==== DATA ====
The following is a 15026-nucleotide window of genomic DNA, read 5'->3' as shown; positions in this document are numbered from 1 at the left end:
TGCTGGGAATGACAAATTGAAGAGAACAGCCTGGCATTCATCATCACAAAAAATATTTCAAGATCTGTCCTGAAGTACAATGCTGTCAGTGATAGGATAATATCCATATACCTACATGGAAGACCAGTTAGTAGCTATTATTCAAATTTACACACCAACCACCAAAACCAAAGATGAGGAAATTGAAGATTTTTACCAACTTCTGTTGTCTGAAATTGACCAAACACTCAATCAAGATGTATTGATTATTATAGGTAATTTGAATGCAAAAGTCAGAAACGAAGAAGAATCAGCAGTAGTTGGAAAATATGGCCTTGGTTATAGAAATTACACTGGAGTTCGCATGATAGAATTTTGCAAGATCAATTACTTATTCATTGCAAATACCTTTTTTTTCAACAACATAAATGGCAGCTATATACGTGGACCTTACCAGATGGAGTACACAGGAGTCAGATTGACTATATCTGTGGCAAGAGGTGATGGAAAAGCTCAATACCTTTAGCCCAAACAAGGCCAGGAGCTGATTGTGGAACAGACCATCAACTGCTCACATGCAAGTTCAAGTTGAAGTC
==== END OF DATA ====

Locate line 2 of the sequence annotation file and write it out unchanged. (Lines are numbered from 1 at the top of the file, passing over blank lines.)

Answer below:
TGCTGGGAATGACAAATTGAAGAGAACAGCCTGGCATTCATCATCACAAAAAATATTTCAAGATCTGTCCTGAAGTACAATGCTGTCAGTGATAGGATAATATCCATATACCTACATGGAAGACCAGTTAGTAGCTATTATTCAAATTTACACACCAACCACCAAAACCAAAGATGAGGAAATTGAAGATTTTTACCAACTTCTGTTGTCTGAAATTGACCAAACACTCAATCAAGATGTATTGATTATTATAGGTAATTTGAATGCAAAAGTCAGAAACGAAGAAGAATCAGCAGTAGTTGGAAAATATGGCCTTGGTTATAGAAATTACACTGGAGTTCGCATGATAGAATTTTGCAAGATCAATTACTTATTCATTGCAAATACCTTTTTTTTCAACAACATAAATGGCAGCTATATACGTGGACCTTACCAGATGGAGTACACAGGAGTCAGATTGACTATATCTGTGGCAAGAGGTGATGGAAAAGCTCAATACCTTTAGCCCAAACAAGGCCAGGAGCTGATTGTGGAACAGACCATCAACTGCTCACATGCAAGTTCAAGTTGAAGTC